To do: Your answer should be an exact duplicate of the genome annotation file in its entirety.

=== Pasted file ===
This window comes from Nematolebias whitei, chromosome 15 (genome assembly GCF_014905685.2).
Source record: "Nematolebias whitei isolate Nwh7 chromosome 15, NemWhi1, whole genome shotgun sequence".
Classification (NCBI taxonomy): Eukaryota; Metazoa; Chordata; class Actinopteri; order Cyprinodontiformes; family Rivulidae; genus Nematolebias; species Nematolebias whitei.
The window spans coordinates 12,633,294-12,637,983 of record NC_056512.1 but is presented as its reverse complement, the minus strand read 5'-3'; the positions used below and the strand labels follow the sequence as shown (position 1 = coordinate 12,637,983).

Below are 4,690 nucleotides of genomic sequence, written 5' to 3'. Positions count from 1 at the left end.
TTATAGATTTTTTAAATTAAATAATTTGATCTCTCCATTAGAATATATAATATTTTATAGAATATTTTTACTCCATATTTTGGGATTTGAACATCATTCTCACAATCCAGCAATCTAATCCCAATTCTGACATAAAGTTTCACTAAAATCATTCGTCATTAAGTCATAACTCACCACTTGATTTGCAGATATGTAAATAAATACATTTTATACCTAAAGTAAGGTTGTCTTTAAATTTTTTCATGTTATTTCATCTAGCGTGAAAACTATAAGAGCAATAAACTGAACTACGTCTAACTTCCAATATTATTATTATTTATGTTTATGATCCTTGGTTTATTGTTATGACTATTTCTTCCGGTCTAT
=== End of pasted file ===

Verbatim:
This window comes from Nematolebias whitei, chromosome 15 (genome assembly GCF_014905685.2).
Source record: "Nematolebias whitei isolate Nwh7 chromosome 15, NemWhi1, whole genome shotgun sequence".
Classification (NCBI taxonomy): Eukaryota; Metazoa; Chordata; class Actinopteri; order Cyprinodontiformes; family Rivulidae; genus Nematolebias; species Nematolebias whitei.
The window spans coordinates 12,633,294-12,637,983 of record NC_056512.1 but is presented as its reverse complement, the minus strand read 5'-3'; the positions used below and the strand labels follow the sequence as shown (position 1 = coordinate 12,637,983).

Below are 4,690 nucleotides of genomic sequence, written 5' to 3'. Positions count from 1 at the left end.
TTATAGATTTTTTAAATTAAATAATTTGATCTCTCCATTAGAATATATAATATTTTATAGAATATTTTTACTCCATATTTTGGGATTTGAACATCATTCTCACAATCCAGCAATCTAATCCCAATTCTGACATAAAGTTTCACTAAAATCATTCGTCATTAAGTCATAACTCACCACTTGATTTGCAGATATGTAAATAAATACATTTTATACCTAAAGTAAGGTTGTCTTTAAATTTTTTCATGTTATTTCATCTAGCGTGAAAACTATAAGAGCAATAAACTGAACTACGTCTAACTTCCAATATTATTATTATTTATGTTTATGATCCTTGGTTTATTGTTATGACTATTTCTTCCGGTCTAT